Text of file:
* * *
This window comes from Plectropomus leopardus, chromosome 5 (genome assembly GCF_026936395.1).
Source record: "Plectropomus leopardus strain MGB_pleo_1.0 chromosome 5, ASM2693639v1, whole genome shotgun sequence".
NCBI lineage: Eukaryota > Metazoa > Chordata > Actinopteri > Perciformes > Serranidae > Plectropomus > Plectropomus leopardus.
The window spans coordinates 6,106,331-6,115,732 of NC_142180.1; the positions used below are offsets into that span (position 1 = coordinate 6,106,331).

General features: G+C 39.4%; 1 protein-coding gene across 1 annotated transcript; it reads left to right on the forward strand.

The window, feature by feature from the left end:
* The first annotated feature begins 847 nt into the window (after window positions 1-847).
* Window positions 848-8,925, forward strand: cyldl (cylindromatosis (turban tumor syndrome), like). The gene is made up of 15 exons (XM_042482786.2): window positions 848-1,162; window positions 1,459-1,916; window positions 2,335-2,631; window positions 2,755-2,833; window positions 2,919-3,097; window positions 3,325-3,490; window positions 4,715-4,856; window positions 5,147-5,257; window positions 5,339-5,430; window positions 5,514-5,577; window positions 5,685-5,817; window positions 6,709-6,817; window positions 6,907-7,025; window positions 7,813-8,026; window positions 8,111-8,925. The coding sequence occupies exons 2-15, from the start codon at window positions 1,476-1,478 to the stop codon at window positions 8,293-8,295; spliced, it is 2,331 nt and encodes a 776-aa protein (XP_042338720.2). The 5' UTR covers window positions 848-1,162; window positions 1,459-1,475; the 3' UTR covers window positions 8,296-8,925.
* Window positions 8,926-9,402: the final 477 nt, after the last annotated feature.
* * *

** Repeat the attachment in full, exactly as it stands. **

This window comes from Plectropomus leopardus, chromosome 5 (genome assembly GCF_026936395.1).
Source record: "Plectropomus leopardus strain MGB_pleo_1.0 chromosome 5, ASM2693639v1, whole genome shotgun sequence".
NCBI lineage: Eukaryota > Metazoa > Chordata > Actinopteri > Perciformes > Serranidae > Plectropomus > Plectropomus leopardus.
The window spans coordinates 6,106,331-6,115,732 of NC_142180.1; the positions used below are offsets into that span (position 1 = coordinate 6,106,331).

General features: G+C 39.4%; 1 protein-coding gene across 1 annotated transcript; it reads left to right on the forward strand.

The window, feature by feature from the left end:
* The first annotated feature begins 847 nt into the window (after window positions 1-847).
* Window positions 848-8,925, forward strand: cyldl (cylindromatosis (turban tumor syndrome), like). The gene is made up of 15 exons (XM_042482786.2): window positions 848-1,162; window positions 1,459-1,916; window positions 2,335-2,631; window positions 2,755-2,833; window positions 2,919-3,097; window positions 3,325-3,490; window positions 4,715-4,856; window positions 5,147-5,257; window positions 5,339-5,430; window positions 5,514-5,577; window positions 5,685-5,817; window positions 6,709-6,817; window positions 6,907-7,025; window positions 7,813-8,026; window positions 8,111-8,925. The coding sequence occupies exons 2-15, from the start codon at window positions 1,476-1,478 to the stop codon at window positions 8,293-8,295; spliced, it is 2,331 nt and encodes a 776-aa protein (XP_042338720.2). The 5' UTR covers window positions 848-1,162; window positions 1,459-1,475; the 3' UTR covers window positions 8,296-8,925.
* Window positions 8,926-9,402: the final 477 nt, after the last annotated feature.